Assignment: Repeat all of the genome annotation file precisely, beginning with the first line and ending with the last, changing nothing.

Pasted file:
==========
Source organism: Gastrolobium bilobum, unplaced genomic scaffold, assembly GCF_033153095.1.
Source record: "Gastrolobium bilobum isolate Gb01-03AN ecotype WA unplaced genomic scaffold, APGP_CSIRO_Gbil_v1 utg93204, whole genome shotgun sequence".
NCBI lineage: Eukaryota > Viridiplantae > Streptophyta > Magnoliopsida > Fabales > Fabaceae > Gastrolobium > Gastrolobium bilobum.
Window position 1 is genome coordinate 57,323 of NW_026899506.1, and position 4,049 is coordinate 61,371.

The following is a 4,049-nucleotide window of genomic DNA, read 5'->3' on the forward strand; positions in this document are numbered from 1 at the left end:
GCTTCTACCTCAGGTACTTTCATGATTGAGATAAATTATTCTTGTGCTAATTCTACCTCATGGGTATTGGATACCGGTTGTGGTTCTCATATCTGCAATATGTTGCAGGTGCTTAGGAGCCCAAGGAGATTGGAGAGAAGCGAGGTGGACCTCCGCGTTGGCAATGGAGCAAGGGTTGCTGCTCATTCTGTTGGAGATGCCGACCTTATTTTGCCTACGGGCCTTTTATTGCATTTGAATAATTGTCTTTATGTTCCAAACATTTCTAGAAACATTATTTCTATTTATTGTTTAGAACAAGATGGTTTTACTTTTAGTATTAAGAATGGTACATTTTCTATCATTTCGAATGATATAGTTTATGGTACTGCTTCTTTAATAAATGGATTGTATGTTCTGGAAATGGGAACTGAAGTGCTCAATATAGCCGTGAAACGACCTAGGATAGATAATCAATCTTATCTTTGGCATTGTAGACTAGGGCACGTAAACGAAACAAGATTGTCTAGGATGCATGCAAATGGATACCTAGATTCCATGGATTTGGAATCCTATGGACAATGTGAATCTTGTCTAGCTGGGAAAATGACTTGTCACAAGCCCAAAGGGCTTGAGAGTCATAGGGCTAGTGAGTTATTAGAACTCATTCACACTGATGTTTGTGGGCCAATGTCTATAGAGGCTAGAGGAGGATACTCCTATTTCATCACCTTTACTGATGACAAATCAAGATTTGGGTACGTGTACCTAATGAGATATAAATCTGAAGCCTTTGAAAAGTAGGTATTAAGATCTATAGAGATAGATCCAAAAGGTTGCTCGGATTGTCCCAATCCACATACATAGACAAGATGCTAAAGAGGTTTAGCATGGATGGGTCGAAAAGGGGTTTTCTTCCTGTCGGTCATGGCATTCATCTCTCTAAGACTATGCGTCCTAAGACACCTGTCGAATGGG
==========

Source organism: Gastrolobium bilobum, unplaced genomic scaffold, assembly GCF_033153095.1.
Source record: "Gastrolobium bilobum isolate Gb01-03AN ecotype WA unplaced genomic scaffold, APGP_CSIRO_Gbil_v1 utg93204, whole genome shotgun sequence".
NCBI lineage: Eukaryota > Viridiplantae > Streptophyta > Magnoliopsida > Fabales > Fabaceae > Gastrolobium > Gastrolobium bilobum.
Window position 1 is genome coordinate 57,323 of NW_026899506.1, and position 4,049 is coordinate 61,371.

The following is a 4,049-nucleotide window of genomic DNA, read 5'->3' on the forward strand; positions in this document are numbered from 1 at the left end:
GCTTCTACCTCAGGTACTTTCATGATTGAGATAAATTATTCTTGTGCTAATTCTACCTCATGGGTATTGGATACCGGTTGTGGTTCTCATATCTGCAATATGTTGCAGGTGCTTAGGAGCCCAAGGAGATTGGAGAGAAGCGAGGTGGACCTCCGCGTTGGCAATGGAGCAAGGGTTGCTGCTCATTCTGTTGGAGATGCCGACCTTATTTTGCCTACGGGCCTTTTATTGCATTTGAATAATTGTCTTTATGTTCCAAACATTTCTAGAAACATTATTTCTATTTATTGTTTAGAACAAGATGGTTTTACTTTTAGTATTAAGAATGGTACATTTTCTATCATTTCGAATGATATAGTTTATGGTACTGCTTCTTTAATAAATGGATTGTATGTTCTGGAAATGGGAACTGAAGTGCTCAATATAGCCGTGAAACGACCTAGGATAGATAATCAATCTTATCTTTGGCATTGTAGACTAGGGCACGTAAACGAAACAAGATTGTCTAGGATGCATGCAAATGGATACCTAGATTCCATGGATTTGGAATCCTATGGACAATGTGAATCTTGTCTAGCTGGGAAAATGACTTGTCACAAGCCCAAAGGGCTTGAGAGTCATAGGGCTAGTGAGTTATTAGAACTCATTCACACTGATGTTTGTGGGCCAATGTCTATAGAGGCTAGAGGAGGATACTCCTATTTCATCACCTTTACTGATGACAAATCAAGATTTGGGTACGTGTACCTAATGAGATATAAATCTGAAGCCTTTGAAAAGTAGGTATTAAGATCTATAGAGATAGATCCAAAAGGTTGCTCGGATTGTCCCAATCCACATACATAGACAAGATGCTAAAGAGGTTTAGCATGGATGGGTCGAAAAGGGGTTTTCTTCCTGTCGGTCATGGCATTCATCTCTCTAAGACTATGCGTCCTAAGACACCTGTCGAATGGG